Nashville lifestyle photographer Tara Herron on using light to enhance emotion.
In 2015, I gave birth to a baby girl named Halle. She only lived 11 days in the NICU before she passed away. After this tragic event, I turned to photography for healing. For this photo of my family, I wanted to show the limbo we live in: We long for a reunion in heaven with our loved ones but also relish in this beautiful life on earth. This image is meant to convey a feeling of somber longing, as well as a magical element, as if the viewer is on a stairway to heaven.
To enhance the emotion in the photo, I used window lighting and added strobes. I took the image in my master bedroom because it has a blank wall large enough for a full-length portrait. The window off-camera to the right of the frame provided wonderful directional light.
To amplify the natural light, I used the Profoto B10 with a 2x3 OCF Soft Box to create wrapped light so that more details were preserved in our faces. I used the color temperature to match my scene. I love the 2x3 soft box for portraits because the light falls off the subjects so beautifully, and it really mimics natural light. I also wanted to direct light onto my dress to give it more dimension. My vision was to create an ethereal look, as if I was floating among the clouds, so I brought in the Profoto A1 and set it on the step I was standing on.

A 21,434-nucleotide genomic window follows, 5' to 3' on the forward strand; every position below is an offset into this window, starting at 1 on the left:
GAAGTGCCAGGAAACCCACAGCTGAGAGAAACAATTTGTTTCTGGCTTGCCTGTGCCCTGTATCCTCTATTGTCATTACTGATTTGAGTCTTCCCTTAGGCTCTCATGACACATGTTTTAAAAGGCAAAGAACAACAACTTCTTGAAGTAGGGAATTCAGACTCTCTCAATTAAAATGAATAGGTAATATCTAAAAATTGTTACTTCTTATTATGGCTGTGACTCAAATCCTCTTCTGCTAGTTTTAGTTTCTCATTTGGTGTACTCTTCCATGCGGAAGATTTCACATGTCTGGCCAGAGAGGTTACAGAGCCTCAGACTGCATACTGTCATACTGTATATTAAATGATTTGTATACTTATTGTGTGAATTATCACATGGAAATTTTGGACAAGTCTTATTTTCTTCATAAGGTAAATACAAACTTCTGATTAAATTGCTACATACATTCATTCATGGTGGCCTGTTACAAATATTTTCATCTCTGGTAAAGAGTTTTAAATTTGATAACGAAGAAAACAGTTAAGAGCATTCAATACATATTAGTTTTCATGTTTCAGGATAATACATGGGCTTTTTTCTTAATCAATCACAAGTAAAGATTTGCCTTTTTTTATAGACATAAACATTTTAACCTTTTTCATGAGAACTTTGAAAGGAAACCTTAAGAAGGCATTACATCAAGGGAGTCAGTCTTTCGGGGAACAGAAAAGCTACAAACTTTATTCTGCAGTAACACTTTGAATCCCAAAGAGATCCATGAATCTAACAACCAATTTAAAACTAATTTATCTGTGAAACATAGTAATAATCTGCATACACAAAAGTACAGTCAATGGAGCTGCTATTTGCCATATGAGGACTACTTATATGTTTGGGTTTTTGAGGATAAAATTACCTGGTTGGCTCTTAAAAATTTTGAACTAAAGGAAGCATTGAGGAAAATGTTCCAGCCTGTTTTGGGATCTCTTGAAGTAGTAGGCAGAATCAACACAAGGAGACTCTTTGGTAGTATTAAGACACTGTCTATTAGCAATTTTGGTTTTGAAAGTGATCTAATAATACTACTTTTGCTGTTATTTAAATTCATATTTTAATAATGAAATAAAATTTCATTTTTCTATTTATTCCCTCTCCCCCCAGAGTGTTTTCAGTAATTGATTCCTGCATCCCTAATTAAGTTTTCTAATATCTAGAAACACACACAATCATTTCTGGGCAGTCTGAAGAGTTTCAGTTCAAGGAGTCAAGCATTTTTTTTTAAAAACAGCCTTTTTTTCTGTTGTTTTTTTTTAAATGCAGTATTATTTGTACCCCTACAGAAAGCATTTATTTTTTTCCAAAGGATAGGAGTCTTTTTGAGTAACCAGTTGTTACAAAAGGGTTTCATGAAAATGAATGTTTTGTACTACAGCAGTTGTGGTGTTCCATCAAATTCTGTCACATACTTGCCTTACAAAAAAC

On set, I do everything myself. For this shoot, I used a time-lapse remote, setting the B10 and A1 to TTL on the same channel. I’ve found that the B10 and the A1 are both portable and versatile. They are the powerhouses that help me bring my vision for a shoot to life.
To add an additional layer of celestial “magic” to the images, I added a couple of fog overlays to the bottom of the image in post-production to mimic a cloud, and help blend the overall edit. I had to extend the canvas to get the right composition. I also added a dust overlay to build up the depth. The moon was necessary to complete the composition. I originally had us centered in the image but since we were looking off to the right, I changed the overall composition to guide the eyes across the plane of the picture.
The most challenging part of this shoot was getting my children to follow my directions after I had my lights and focus set up. Getting everyone to look the right way at the right time was hard, since I was also in the shot, but I love the final image. I love my son’s sweet face and my daughter’s little legs coming out of her big tutu. This image is such an honest representation of me and what I feel in my heart for my family.
TIPS & TRICKS
TURNING CHALLENGES INTO AN OPPORTUNITY TO MAKE BEAUTIFUL IMAGES.
- IF YOU ALREADY HAVE AVAILABLE LIGHT, point your off-camera flash (OCF) in the same direction as the light so it looks natural. For this shoot, my goal was to enhance the directional window light. If I put the OCF in the opposite direction, it could have made the image appear “flashy” or not believable.
- USE A SOFTBOX TO SOFTEN AND DIFFUSE LIGHT. I used the 2x3 softbox to wrap soft light around our faces and lighten shadows.
- IF YOU'RE USING A B10 CONTINUOUS LIGHT, set the temperature of your OCF to your scene. This will help make the transition from natural light to flash more seamless.
- CHANGING THE HEIGHTS. Take advantage of the small size of the A1. You can place it anywhere to get an extra punch of light. By standing over it, I was able to add more depth without adding more work.
- HAVE YOUR SUBJECT LOOK INTO THE LARGE LIGHT SOURCE. The light will fall more evenly over the face, especially if you are working with multiple subjects in the frame.